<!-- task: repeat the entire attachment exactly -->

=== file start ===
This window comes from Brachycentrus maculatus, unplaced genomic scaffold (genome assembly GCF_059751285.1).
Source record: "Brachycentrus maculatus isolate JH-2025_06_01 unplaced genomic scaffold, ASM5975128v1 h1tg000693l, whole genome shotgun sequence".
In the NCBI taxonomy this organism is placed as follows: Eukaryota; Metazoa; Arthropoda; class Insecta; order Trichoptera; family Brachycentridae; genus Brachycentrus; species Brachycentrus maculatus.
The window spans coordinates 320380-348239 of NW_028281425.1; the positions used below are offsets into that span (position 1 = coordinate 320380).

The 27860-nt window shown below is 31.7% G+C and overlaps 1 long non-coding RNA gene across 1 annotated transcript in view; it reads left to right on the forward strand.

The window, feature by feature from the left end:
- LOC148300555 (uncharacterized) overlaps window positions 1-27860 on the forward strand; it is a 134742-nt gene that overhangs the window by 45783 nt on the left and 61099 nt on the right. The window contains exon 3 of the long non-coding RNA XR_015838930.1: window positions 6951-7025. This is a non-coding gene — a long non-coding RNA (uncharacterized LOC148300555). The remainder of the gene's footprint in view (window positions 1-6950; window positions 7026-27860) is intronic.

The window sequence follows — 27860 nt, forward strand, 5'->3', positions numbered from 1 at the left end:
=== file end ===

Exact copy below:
This window comes from Brachycentrus maculatus, unplaced genomic scaffold (genome assembly GCF_059751285.1).
Source record: "Brachycentrus maculatus isolate JH-2025_06_01 unplaced genomic scaffold, ASM5975128v1 h1tg000693l, whole genome shotgun sequence".
In the NCBI taxonomy this organism is placed as follows: Eukaryota; Metazoa; Arthropoda; class Insecta; order Trichoptera; family Brachycentridae; genus Brachycentrus; species Brachycentrus maculatus.
The window spans coordinates 320380-348239 of NW_028281425.1; the positions used below are offsets into that span (position 1 = coordinate 320380).

The 27860-nt window shown below is 31.7% G+C and overlaps 1 long non-coding RNA gene across 1 annotated transcript in view; it reads left to right on the forward strand.

The window, feature by feature from the left end:
- LOC148300555 (uncharacterized) overlaps window positions 1-27860 on the forward strand; it is a 134742-nt gene that overhangs the window by 45783 nt on the left and 61099 nt on the right. The window contains exon 3 of the long non-coding RNA XR_015838930.1: window positions 6951-7025. This is a non-coding gene — a long non-coding RNA (uncharacterized LOC148300555). The remainder of the gene's footprint in view (window positions 1-6950; window positions 7026-27860) is intronic.

The window sequence follows — 27860 nt, forward strand, 5'->3', positions numbered from 1 at the left end: